Macabre music for Halloween; Selections: Works by Mendelssohn, Mozart and others can help evoke the holiday's eerie spirit.


As we enter the season when cuddling up with witches, poltergeists and ghouls seems the thing to do, there's nothing like classical music to make the hair on the back of your neck stand at attention and get you in the mood.

Perhaps the most Halloween-friendly masterwork of them all is Hector Berlioz's "Symphonie Fantastique," an opium-induced musical nightmare depicting obsessive love, whirling masked balls, murder, a rousing "March to the Scaffold" and a nasty "Witches' Sabbath" positively made for the 31st of October.

Classic performances include those of Riccardo Muti and the Philadelphia Orchestra (a new $8 bargain on EMI's Seraphim label), Eugene Ormandy with that same great orchestra a generation earlier (Sony) and Paul Paray with the Detroit Symphony on Mercury. The Ormandy recording comes with Paul Dukas' "Sorcerer's Apprentice," the famous musical tale of a reckless assistant who mutters incantations best left to full-fledged sorcerers and gets himself very wet for his trouble.

The most devilishly delicious scene in all of opera takes place at the end of Mozart's "Don Giovanni," when the rakish Don is carried off to hell by a come-to-life statue of the man he killed in a duel in Act II. No one makes this ghoulish comeuppance come alive with more authority than Carlo Maria Giulini did in that incredible EMI recording session in 1959.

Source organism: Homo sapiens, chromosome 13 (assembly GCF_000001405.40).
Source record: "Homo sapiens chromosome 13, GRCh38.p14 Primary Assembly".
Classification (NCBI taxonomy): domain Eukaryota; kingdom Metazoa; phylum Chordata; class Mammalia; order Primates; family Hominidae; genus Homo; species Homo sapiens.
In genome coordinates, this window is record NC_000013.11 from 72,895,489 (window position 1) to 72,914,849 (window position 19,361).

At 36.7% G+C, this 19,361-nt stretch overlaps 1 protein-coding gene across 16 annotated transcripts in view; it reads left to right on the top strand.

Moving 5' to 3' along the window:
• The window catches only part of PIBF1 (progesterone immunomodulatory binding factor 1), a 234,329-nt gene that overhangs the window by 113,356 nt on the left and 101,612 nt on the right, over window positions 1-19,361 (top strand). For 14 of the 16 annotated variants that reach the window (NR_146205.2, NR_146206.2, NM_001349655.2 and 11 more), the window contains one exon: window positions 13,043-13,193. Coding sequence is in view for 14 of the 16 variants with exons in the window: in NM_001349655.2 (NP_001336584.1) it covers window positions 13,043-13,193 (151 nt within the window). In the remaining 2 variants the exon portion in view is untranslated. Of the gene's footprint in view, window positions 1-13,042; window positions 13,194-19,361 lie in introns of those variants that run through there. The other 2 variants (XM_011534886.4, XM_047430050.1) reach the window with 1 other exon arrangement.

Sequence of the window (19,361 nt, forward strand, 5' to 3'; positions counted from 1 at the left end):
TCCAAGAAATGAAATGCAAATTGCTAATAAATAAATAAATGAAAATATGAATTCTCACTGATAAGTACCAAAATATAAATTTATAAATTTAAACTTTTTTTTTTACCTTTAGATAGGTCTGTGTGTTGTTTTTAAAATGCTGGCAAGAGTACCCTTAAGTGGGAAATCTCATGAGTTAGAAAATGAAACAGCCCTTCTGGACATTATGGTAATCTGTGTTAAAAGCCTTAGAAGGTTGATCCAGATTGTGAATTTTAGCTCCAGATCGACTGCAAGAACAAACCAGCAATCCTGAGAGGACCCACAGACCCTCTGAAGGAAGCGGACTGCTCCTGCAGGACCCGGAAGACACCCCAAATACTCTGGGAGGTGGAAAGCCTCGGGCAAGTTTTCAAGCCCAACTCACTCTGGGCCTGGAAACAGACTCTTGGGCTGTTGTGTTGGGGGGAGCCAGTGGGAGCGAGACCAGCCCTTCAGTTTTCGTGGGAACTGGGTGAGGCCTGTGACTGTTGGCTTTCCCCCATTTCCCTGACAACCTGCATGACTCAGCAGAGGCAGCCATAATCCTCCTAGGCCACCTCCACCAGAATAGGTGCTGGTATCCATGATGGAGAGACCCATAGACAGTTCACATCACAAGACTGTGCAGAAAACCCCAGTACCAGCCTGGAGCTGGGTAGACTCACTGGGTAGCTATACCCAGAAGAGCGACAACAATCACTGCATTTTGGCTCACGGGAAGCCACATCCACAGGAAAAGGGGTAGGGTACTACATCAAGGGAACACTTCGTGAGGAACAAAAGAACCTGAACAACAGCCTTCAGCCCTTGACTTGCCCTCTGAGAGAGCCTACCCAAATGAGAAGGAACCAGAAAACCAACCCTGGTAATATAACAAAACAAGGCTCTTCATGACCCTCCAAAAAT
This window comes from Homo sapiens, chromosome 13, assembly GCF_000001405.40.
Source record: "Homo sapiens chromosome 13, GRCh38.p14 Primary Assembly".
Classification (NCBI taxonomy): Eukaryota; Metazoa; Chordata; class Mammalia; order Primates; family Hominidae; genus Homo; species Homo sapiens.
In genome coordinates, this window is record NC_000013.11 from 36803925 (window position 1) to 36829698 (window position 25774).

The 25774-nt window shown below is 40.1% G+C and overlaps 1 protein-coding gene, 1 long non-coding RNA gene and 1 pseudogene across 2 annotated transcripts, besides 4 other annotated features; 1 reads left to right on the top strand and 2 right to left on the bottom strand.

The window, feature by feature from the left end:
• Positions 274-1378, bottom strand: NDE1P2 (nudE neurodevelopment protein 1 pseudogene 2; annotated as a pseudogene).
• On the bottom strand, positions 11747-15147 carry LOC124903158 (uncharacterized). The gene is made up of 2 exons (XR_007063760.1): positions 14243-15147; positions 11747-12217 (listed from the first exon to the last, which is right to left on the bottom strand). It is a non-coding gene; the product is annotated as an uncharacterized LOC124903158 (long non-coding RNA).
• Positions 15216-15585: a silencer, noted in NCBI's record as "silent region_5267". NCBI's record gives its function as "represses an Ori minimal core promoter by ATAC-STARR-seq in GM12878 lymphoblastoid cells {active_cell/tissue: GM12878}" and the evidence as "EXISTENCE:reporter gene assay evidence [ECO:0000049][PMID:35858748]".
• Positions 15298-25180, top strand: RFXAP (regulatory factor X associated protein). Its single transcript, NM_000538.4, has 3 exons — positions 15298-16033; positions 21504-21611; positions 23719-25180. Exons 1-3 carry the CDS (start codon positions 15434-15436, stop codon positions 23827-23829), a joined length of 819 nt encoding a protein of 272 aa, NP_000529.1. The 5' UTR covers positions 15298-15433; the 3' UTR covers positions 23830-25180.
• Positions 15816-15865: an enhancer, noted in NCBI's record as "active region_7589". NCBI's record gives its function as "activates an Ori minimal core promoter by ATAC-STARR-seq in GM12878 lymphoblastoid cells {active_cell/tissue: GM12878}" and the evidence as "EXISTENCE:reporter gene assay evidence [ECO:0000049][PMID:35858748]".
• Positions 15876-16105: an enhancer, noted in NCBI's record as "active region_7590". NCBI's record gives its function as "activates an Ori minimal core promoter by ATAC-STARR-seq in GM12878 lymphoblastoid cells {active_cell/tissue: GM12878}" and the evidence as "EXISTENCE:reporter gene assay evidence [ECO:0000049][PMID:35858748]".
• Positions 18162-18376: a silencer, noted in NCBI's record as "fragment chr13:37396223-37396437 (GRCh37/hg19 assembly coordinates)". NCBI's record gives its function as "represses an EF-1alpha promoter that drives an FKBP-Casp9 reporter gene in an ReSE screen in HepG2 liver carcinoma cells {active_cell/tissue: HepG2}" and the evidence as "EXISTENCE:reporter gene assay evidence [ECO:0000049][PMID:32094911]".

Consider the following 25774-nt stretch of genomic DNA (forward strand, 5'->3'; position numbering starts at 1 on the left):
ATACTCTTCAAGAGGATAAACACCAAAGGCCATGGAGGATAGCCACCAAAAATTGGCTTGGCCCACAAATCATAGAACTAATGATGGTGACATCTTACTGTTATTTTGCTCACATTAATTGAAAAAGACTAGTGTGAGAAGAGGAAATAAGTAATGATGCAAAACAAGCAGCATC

Bach's Toccata and Fugue in D minor is always good for a shudder, and has anyone ever played it with greater abandon than Virgil Fox?

An exciting reissue of Mussorgsky's nail-biting "Night on Bald Mountain" (of Disney's "Fantasia" fame) has just come out on Sir Georg Solti's Russian anthology on the Decca Legends series.

The waltzing skeletons in Camille Saint-Saens' "Danse Macabre" are always a seasonal treat, but beware of the teeth-in-the-glass account offered by RCA on its recent Eugene Ormandy/Fabulous Philadelphians anthology. It's frightfully anemic. Charles Dutoit, Daniel Barenboim or James De Preist are all much better.

If you fancy a gentler, more elfin approach to All Hallow's Eve, head straight for Felix Mendelssohn's incidental music to Shakespeare's "A Midsummer Night's Dream." I know the season is wrong, but any excuse to hear Mendelssohn evoke young love, Puck, Bottom the Weaver and the entire fairy kingdom works for me.

Actor Kenneth Branagh will even read Shakespeare to you between the musical interludes provided by Claudio Abbado and the Berlin Philharmonic (Sony). Lovely narrations also come on a budget RCA account by Erich Leinsdorf and the Boston Symphony.

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